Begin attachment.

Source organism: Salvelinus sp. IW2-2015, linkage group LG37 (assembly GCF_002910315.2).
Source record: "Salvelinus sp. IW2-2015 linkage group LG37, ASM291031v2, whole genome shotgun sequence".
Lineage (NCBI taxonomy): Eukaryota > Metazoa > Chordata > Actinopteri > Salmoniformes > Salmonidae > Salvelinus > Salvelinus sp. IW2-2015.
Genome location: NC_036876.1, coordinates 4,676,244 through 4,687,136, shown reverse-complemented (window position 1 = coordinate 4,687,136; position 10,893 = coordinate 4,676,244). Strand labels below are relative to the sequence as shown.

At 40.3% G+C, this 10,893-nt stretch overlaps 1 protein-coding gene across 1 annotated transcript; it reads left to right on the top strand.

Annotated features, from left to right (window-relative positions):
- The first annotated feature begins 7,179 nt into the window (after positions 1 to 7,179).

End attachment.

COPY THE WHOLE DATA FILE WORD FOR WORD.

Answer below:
Source organism: Salvelinus sp. IW2-2015, linkage group LG37 (assembly GCF_002910315.2).
Source record: "Salvelinus sp. IW2-2015 linkage group LG37, ASM291031v2, whole genome shotgun sequence".
Lineage (NCBI taxonomy): Eukaryota > Metazoa > Chordata > Actinopteri > Salmoniformes > Salmonidae > Salvelinus > Salvelinus sp. IW2-2015.
Genome location: NC_036876.1, coordinates 4,676,244 through 4,687,136, shown reverse-complemented (window position 1 = coordinate 4,687,136; position 10,893 = coordinate 4,676,244). Strand labels below are relative to the sequence as shown.

At 40.3% G+C, this 10,893-nt stretch overlaps 1 protein-coding gene across 1 annotated transcript; it reads left to right on the top strand.

Annotated features, from left to right (window-relative positions):
- The first annotated feature begins 7,179 nt into the window (after positions 1 to 7,179).